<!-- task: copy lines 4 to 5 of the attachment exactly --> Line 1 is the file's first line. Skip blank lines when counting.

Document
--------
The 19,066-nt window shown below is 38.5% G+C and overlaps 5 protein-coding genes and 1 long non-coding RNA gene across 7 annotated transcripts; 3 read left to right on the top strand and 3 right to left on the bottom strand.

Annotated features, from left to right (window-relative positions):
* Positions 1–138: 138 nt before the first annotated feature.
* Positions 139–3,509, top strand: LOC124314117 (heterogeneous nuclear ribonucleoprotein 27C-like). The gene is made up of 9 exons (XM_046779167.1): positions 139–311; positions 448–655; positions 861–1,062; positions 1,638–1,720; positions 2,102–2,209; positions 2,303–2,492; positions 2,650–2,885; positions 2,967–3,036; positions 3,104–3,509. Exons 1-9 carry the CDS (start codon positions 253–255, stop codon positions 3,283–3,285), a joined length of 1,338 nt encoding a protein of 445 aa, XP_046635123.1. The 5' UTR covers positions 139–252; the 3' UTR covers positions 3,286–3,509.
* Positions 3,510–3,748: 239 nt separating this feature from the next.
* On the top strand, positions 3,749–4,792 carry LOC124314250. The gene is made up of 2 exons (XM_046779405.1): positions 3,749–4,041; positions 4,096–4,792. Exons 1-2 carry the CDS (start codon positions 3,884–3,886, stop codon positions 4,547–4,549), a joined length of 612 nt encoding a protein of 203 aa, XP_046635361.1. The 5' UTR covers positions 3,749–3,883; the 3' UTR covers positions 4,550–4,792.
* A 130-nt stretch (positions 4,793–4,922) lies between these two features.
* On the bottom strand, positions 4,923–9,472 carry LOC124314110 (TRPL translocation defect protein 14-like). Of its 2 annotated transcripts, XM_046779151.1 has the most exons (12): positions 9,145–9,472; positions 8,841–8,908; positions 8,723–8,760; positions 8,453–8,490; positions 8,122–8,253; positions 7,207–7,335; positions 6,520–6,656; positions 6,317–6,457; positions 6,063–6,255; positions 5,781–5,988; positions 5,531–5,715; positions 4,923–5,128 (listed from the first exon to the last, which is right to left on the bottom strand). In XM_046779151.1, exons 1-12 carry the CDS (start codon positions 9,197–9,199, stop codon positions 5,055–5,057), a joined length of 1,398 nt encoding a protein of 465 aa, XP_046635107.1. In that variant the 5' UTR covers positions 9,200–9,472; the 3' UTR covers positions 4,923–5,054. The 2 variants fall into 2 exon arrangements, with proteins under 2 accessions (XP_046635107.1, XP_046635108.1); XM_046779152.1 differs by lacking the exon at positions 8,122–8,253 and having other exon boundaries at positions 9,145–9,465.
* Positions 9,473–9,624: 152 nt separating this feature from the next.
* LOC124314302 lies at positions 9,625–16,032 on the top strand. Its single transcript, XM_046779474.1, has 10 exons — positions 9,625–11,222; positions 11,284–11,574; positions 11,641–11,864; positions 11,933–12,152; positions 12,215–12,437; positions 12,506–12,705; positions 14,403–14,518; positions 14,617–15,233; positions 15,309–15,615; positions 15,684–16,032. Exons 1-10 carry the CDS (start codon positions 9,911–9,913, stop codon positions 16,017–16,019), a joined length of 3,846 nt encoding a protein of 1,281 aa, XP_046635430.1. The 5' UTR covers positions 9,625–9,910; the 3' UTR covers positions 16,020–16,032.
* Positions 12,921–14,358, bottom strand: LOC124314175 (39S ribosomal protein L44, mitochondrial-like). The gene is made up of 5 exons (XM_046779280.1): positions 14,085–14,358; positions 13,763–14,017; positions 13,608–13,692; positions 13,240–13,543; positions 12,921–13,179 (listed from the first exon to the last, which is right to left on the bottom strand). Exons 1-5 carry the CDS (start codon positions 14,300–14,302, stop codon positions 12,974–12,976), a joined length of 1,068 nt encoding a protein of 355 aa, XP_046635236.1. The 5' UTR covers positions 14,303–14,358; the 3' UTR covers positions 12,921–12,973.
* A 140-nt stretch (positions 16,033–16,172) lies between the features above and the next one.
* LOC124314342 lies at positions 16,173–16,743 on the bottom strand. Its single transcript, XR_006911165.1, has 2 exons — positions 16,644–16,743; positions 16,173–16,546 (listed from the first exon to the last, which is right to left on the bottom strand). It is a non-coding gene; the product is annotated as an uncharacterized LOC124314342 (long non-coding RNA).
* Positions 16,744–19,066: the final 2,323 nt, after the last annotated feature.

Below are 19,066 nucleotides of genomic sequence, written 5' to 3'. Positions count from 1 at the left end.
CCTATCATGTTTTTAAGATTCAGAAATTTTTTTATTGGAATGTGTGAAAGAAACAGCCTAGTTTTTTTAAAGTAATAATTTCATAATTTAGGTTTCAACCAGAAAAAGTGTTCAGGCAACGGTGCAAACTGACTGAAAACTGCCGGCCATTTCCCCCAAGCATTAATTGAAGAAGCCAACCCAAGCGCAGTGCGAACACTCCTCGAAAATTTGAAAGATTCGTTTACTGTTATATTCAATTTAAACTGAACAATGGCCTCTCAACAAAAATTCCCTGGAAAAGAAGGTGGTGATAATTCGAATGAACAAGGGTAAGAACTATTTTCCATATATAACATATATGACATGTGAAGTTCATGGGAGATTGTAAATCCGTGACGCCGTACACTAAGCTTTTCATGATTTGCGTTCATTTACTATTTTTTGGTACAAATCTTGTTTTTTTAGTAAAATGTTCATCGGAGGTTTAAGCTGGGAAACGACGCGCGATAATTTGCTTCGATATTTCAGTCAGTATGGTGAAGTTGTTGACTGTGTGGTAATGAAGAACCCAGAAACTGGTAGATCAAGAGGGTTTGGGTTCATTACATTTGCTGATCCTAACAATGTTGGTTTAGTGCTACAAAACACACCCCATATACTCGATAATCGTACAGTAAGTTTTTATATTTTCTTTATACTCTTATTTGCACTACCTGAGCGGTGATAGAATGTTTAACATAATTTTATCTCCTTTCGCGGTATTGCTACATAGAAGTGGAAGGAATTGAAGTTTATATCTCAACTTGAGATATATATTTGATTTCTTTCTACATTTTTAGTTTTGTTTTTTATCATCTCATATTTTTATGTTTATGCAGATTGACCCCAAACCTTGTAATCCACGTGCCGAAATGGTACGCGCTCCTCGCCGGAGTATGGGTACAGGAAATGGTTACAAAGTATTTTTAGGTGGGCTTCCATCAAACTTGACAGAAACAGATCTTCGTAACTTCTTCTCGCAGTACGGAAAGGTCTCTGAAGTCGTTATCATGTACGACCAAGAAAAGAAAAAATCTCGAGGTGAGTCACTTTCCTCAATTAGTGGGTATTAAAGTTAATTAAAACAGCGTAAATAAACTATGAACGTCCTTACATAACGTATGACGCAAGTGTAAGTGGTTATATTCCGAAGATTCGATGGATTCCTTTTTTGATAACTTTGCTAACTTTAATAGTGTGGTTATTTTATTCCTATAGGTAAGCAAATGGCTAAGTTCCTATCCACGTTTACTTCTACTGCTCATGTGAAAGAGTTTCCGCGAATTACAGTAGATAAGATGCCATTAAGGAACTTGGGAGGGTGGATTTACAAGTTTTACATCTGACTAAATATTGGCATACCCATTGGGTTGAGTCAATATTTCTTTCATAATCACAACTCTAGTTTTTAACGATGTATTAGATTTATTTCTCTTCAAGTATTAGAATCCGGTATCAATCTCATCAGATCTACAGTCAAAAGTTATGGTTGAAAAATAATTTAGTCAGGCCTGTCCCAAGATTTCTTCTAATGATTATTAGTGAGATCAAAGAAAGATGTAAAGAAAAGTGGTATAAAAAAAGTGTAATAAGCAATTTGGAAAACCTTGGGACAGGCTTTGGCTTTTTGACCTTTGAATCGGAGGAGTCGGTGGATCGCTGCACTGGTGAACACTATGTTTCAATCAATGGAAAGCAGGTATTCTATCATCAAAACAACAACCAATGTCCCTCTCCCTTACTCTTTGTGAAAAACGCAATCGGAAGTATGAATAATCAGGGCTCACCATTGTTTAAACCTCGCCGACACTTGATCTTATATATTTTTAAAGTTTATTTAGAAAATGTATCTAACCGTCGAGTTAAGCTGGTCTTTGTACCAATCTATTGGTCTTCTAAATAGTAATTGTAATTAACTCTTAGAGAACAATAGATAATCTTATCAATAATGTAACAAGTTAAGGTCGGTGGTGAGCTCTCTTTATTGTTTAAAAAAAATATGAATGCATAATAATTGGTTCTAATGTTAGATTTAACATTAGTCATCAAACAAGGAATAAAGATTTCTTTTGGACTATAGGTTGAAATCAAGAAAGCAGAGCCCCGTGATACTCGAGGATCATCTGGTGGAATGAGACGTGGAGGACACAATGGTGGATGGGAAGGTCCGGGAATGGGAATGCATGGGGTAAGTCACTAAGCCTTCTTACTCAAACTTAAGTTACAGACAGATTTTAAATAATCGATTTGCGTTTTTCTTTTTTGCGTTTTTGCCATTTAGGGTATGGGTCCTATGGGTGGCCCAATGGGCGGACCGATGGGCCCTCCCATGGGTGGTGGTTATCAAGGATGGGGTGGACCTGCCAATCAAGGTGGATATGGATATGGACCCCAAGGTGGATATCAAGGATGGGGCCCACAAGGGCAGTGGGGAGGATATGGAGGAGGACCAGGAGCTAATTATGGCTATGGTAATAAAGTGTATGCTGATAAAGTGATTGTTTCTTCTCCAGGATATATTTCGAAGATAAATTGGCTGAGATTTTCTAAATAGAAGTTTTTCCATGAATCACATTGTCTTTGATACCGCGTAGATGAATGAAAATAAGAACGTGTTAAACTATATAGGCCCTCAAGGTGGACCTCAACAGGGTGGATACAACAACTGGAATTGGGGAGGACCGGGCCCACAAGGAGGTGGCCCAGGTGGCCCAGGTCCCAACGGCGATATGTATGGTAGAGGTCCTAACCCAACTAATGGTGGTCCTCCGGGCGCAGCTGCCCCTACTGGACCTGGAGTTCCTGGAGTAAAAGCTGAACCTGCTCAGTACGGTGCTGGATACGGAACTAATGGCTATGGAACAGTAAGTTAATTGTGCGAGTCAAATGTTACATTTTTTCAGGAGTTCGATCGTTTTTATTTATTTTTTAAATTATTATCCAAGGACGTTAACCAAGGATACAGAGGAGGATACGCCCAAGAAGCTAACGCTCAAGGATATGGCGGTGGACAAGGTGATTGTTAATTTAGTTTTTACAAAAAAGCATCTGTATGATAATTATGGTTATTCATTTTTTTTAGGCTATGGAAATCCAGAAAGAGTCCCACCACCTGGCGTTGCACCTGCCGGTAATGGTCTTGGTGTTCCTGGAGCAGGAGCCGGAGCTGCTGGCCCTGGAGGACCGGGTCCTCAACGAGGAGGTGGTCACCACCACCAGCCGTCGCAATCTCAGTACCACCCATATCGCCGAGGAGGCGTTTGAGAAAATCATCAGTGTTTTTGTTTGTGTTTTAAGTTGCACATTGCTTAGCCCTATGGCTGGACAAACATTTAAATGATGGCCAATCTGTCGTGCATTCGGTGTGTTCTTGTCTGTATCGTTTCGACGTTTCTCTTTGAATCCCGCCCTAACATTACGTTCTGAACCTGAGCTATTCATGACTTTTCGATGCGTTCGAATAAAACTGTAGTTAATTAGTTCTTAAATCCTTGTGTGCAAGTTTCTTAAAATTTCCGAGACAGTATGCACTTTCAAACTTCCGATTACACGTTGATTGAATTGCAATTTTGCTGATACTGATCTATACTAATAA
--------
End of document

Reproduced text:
* Positions 139–3,509, top strand: LOC124314117 (heterogeneous nuclear ribonucleoprotein 27C-like). The gene is made up of 9 exons (XM_046779167.1): positions 139–311; positions 448–655; positions 861–1,062; positions 1,638–1,720; positions 2,102–2,209; positions 2,303–2,492; positions 2,650–2,885; positions 2,967–3,036; positions 3,104–3,509. Exons 1-9 carry the CDS (start codon positions 253–255, stop codon positions 3,283–3,285), a joined length of 1,338 nt encoding a protein of 445 aa, XP_046635123.1. The 5' UTR covers positions 139–252; the 3' UTR covers positions 3,286–3,509.
* Positions 3,510–3,748: 239 nt separating this feature from the next.